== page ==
Todd asked how much businesses operating in the city made and suggested that they could be taxed based on their income rather than the current method of using the number of employees. Todd said residential services like yard waste have been analyzed to death but nobody has taken a look at businesses, which, she said, use more police and fire services.
Morrow objected strongly, saying that businesses pay higher utility rates. He said the utility bill at his Solomon Street office, which used to be a house, would be half as much if it was still zoned residential. He said businesses should not be targeted just because it would be popular with voters. Keller and Hollberg backed him but Todd said it would still be worth a look.
Commissioner Cynthia Reid Ward said it would be a good idea to make small cuts from many departments instead of large cuts from a few. Keller suggested it might be a good idea to close the city golf course, which costs $220,000 to operate. Morrow agreed with him but Todd objected, saying that citizens should get certain amenities for their property taxes since they pay for services like water and power. Morrow disagreed, saying that police and fire alone cost four times the amount brought in by property taxes, but Ward said that certain services must be funded.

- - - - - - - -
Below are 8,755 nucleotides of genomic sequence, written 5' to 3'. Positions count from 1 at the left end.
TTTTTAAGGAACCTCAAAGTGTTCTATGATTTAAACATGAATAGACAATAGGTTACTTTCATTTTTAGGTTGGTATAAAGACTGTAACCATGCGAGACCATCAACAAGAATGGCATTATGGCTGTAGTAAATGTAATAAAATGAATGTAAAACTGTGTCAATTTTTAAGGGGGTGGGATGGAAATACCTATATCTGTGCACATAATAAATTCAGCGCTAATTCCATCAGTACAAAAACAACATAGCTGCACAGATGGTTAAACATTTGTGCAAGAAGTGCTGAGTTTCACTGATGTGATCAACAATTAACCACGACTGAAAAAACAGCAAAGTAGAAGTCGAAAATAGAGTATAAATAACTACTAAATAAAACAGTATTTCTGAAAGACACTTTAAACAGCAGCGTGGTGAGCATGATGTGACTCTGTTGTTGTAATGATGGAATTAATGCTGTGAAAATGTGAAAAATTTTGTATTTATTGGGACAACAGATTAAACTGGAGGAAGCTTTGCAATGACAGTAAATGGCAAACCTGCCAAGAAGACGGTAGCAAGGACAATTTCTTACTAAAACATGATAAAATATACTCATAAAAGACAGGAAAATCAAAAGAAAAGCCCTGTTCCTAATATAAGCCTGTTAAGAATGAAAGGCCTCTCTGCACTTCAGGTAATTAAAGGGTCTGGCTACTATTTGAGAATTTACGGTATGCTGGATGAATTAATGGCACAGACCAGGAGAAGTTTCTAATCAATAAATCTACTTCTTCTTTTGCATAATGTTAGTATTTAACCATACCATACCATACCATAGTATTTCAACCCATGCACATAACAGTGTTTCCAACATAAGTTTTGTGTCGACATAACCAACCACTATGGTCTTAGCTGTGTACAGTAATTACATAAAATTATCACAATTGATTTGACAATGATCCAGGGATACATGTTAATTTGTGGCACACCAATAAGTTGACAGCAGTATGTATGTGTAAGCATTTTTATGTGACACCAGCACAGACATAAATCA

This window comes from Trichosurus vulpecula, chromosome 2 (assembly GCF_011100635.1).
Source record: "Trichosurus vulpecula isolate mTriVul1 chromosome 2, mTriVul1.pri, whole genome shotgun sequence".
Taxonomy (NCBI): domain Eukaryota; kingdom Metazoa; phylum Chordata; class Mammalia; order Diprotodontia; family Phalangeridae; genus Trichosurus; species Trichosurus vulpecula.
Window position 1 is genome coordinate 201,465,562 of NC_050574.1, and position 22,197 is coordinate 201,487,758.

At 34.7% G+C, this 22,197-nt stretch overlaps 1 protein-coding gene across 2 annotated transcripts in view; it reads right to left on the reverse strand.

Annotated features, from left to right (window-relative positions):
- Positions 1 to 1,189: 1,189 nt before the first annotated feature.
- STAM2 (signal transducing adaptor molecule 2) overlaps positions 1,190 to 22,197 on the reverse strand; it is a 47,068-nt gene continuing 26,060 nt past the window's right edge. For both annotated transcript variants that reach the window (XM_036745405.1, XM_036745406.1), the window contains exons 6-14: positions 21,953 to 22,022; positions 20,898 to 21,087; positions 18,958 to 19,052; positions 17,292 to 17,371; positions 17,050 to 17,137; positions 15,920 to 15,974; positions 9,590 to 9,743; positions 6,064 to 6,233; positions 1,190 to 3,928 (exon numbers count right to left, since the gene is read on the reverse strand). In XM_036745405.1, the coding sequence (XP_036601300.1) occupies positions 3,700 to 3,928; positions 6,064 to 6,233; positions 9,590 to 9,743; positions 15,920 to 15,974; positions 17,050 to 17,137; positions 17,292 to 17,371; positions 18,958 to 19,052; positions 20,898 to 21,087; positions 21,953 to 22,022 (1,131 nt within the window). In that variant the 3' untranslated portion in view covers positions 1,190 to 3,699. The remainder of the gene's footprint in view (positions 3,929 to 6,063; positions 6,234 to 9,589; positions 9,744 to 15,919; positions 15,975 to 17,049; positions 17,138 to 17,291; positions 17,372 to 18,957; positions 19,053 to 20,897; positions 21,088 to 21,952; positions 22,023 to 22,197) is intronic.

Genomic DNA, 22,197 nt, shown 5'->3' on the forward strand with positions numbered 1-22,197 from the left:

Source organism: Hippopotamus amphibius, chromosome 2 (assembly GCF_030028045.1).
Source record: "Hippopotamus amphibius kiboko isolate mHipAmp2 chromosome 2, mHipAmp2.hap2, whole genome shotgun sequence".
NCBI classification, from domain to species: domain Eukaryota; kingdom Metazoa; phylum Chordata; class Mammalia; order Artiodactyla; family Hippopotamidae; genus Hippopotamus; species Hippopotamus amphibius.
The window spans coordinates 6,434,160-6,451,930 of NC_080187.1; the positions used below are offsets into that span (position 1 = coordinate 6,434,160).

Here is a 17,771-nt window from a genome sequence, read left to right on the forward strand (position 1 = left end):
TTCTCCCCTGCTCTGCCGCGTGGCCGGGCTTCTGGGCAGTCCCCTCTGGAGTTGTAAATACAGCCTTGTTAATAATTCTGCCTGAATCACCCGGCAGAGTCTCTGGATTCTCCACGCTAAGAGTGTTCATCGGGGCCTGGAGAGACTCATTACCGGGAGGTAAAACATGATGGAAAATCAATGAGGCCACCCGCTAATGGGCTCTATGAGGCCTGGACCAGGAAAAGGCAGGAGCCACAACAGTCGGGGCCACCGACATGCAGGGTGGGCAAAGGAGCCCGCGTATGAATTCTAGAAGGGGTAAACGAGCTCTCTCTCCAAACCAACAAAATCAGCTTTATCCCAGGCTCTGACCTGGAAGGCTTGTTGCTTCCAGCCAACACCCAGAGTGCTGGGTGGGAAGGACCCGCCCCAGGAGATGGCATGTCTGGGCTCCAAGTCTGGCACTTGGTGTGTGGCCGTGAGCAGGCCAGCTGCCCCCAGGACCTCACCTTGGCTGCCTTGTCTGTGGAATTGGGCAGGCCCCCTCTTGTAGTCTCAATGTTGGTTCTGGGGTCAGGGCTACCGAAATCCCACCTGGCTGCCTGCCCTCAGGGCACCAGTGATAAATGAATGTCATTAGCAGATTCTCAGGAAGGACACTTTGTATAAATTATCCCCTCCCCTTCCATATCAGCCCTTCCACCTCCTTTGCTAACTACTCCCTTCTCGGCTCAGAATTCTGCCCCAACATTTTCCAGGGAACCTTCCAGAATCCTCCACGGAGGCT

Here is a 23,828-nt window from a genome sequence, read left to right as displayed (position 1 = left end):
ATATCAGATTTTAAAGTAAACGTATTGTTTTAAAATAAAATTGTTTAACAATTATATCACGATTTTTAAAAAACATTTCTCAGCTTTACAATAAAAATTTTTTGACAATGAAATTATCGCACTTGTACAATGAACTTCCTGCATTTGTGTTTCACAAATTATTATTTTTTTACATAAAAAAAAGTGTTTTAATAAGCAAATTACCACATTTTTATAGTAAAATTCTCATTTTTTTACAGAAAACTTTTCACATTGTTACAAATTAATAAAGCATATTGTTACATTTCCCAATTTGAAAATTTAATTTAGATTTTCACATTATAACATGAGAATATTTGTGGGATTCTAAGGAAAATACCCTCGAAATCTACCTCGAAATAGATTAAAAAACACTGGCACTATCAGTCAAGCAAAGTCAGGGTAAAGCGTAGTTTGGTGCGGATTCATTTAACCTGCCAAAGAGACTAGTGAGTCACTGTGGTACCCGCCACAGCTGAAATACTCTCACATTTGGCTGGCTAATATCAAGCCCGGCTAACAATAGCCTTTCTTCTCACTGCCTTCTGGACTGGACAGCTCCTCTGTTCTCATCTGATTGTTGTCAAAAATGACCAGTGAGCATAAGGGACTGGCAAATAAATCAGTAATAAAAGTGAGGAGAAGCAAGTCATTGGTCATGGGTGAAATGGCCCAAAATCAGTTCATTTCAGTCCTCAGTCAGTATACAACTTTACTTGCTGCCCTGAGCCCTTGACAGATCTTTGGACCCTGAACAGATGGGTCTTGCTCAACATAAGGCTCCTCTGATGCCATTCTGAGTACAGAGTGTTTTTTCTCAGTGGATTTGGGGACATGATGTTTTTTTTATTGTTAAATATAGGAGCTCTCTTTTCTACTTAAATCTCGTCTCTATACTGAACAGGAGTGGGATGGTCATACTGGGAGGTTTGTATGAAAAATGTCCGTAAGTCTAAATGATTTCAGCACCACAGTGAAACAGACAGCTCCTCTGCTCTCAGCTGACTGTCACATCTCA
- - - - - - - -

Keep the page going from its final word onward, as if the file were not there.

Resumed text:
“I wish we could keep everything but we have to be realistic,” she said.
Ward said it might be a good idea to raise taxes but Morrow said that a tax increase could kill businesses, which are already having enough trouble making ends meet, and cost jobs. He said that 15 percent of his properties are vacant, while Hollberg said the rental houses he owns have been raided by metal thieves. When Todd said that Hollberg had insurance, Hollberg said he has a $1,000 deductible and that too many claims would lead to his policy being canceled.
Morrow raised the possibility of cuts to police and fire, pointing out that 60 percent of the city’s budget is dedicated to public safety. Smith said that Griffin puts “considerably higher” amounts of money into public safety than other cities due to its low tax base, high crime rate and the many employee benefits.
Ultimately, Landrum said the staff should look at the budget and see what can be cut. He said it is unlikely the commissioners will reach an agreement.
The budget will be discussed further at the next Board of Commissioners morning workshop, which will be at 9 a.m. Tuesday.